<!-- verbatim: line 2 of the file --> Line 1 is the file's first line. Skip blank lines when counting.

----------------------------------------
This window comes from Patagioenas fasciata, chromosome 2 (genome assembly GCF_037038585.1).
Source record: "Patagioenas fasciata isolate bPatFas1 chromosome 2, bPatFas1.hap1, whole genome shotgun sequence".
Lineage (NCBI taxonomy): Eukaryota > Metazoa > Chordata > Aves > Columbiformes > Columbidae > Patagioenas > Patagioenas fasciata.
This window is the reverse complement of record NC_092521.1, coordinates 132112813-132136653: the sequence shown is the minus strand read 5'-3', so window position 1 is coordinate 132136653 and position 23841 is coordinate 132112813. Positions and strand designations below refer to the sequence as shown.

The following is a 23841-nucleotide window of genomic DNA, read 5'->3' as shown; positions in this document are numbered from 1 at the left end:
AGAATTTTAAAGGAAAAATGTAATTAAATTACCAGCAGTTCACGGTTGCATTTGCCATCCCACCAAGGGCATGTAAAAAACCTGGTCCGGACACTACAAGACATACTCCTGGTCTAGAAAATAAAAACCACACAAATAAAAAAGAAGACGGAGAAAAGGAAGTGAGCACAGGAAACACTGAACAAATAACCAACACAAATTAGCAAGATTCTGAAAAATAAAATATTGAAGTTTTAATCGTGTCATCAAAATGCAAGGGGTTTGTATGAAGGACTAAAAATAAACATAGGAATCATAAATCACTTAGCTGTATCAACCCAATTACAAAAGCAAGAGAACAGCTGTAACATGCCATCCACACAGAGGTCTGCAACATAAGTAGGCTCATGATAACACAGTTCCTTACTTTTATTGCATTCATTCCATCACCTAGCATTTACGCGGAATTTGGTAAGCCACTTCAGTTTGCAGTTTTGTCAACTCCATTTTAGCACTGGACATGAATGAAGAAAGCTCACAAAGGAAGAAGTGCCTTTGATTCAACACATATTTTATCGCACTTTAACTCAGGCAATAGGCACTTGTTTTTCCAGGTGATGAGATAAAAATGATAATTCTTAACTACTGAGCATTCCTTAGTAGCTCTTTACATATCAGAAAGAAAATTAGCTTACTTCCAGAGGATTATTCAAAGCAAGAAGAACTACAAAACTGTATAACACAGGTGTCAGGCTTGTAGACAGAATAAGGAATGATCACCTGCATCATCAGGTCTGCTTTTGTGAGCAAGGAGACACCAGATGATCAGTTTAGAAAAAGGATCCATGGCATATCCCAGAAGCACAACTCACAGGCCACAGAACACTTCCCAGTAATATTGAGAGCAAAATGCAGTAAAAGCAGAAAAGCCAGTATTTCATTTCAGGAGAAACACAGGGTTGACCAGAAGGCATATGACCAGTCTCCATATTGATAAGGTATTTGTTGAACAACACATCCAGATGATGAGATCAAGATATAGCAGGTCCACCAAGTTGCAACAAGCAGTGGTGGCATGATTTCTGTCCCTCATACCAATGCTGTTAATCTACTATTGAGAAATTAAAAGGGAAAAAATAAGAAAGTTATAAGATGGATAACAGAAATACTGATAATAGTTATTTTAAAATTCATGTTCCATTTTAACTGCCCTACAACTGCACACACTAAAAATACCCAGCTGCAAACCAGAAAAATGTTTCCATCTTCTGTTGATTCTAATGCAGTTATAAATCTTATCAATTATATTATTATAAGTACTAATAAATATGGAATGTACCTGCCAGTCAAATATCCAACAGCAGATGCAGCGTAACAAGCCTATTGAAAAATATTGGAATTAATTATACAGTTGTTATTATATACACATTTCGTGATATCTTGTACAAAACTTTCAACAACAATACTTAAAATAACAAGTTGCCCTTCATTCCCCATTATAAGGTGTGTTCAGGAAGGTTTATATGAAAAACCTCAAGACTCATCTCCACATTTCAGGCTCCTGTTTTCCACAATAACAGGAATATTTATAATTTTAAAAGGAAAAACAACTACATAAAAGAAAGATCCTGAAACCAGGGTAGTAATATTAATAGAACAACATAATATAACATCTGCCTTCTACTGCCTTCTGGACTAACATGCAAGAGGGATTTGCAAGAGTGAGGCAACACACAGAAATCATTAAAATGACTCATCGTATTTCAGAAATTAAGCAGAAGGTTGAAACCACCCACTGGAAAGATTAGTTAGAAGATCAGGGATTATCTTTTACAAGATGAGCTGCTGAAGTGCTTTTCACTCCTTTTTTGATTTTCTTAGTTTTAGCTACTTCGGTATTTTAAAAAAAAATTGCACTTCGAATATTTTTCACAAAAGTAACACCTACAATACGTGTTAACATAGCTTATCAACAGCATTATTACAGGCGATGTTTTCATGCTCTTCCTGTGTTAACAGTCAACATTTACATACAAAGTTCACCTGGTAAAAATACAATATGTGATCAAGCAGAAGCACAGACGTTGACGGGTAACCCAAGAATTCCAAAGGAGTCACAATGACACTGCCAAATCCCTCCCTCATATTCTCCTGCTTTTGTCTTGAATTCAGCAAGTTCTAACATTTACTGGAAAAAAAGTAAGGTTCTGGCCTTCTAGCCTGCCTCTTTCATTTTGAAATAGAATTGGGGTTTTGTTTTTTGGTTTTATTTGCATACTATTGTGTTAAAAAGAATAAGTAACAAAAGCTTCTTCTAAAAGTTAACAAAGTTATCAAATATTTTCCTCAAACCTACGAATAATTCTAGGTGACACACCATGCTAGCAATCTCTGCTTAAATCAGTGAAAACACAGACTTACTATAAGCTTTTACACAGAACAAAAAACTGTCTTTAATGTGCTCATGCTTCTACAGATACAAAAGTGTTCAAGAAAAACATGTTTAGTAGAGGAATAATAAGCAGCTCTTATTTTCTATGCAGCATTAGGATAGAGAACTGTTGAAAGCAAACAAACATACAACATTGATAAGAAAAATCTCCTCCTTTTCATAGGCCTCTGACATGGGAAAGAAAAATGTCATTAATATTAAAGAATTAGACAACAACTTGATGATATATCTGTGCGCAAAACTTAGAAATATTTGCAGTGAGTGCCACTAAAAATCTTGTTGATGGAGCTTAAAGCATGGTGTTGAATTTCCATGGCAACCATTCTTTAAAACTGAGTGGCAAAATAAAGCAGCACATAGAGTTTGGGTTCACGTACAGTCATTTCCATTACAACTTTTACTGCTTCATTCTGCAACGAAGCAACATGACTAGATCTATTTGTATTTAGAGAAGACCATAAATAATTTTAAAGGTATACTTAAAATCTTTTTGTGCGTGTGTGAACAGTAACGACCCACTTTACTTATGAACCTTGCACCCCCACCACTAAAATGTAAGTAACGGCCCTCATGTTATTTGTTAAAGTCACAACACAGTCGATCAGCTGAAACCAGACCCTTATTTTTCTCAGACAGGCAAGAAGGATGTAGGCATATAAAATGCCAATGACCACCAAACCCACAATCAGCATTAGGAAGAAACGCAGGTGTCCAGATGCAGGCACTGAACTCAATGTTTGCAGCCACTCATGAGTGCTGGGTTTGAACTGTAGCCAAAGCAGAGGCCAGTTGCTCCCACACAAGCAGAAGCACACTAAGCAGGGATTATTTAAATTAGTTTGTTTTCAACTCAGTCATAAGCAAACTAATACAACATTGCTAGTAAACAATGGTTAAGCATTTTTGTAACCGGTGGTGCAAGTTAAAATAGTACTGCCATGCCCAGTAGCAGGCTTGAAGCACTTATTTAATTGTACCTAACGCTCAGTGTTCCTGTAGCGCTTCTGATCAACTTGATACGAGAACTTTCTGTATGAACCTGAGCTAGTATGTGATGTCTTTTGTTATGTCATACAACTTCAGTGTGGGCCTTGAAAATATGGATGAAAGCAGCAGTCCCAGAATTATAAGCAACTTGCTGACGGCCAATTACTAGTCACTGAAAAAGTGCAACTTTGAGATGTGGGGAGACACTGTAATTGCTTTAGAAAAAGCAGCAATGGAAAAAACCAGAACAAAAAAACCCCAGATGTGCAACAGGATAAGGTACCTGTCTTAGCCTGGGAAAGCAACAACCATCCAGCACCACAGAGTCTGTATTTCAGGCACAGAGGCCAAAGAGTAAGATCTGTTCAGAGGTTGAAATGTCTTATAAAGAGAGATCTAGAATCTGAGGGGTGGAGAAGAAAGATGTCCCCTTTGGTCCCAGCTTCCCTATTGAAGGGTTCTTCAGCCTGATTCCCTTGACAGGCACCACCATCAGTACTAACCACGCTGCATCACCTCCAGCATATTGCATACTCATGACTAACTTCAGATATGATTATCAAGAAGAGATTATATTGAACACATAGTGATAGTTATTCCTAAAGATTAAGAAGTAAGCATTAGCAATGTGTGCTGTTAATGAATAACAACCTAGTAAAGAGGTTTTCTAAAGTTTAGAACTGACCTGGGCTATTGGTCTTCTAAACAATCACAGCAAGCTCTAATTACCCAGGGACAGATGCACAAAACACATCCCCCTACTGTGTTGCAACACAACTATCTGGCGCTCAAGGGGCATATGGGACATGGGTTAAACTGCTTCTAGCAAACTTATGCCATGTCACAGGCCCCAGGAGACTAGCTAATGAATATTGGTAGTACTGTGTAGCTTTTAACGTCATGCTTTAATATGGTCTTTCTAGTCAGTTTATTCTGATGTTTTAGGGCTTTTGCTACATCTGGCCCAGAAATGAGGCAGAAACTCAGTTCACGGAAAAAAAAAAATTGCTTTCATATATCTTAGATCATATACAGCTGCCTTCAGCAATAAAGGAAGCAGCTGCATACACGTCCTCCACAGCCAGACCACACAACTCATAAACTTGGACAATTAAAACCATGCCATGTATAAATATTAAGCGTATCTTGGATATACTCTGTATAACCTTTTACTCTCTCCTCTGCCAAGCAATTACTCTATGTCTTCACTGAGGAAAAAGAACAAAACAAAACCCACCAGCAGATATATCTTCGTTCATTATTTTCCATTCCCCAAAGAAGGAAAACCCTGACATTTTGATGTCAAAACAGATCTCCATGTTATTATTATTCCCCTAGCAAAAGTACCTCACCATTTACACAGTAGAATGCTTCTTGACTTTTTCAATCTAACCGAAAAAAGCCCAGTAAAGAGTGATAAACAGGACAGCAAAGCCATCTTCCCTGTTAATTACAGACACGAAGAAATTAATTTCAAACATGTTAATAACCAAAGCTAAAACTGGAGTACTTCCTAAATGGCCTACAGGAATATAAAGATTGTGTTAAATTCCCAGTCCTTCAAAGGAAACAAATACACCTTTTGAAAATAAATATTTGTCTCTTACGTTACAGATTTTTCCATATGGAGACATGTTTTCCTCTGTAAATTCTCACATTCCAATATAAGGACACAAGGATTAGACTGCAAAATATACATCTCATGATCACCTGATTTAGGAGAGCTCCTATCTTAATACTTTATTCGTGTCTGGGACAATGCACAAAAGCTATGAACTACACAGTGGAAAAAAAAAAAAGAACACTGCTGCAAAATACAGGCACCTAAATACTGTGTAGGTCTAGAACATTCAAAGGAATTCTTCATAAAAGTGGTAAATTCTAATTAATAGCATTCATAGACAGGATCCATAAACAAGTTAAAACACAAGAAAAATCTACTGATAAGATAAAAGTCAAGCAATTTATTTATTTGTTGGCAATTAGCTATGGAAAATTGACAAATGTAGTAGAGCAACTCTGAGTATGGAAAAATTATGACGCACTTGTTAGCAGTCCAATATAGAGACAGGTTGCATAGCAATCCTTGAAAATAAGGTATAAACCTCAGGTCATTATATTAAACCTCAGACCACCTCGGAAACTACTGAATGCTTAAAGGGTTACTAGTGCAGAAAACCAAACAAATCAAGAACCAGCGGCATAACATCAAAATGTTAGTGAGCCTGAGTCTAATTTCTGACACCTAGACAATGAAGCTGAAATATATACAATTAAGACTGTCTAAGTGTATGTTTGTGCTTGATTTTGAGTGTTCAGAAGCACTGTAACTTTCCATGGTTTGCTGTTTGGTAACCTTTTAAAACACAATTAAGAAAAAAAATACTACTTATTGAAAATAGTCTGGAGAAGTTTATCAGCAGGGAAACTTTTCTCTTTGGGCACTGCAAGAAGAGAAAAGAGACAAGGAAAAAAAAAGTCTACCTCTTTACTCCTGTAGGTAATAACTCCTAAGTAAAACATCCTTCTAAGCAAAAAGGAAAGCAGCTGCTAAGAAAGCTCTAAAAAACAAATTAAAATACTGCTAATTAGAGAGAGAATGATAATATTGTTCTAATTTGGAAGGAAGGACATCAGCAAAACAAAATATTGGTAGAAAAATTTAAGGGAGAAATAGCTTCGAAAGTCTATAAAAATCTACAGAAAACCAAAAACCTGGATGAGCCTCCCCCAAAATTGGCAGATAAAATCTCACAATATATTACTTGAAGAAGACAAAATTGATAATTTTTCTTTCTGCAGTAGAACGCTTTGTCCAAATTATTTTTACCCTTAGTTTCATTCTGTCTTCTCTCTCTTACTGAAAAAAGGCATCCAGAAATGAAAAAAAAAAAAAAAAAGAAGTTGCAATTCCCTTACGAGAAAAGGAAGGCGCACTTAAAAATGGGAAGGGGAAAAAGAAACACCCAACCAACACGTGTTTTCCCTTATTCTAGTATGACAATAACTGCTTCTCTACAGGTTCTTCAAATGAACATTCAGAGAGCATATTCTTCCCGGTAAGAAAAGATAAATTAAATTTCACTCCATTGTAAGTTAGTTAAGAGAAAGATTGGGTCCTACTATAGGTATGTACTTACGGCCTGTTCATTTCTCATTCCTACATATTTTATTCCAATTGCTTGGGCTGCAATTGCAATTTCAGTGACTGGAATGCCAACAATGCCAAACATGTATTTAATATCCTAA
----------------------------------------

Source record: "Patagioenas fasciata isolate bPatFas1 chromosome 2, bPatFas1.hap1, whole genome shotgun sequence".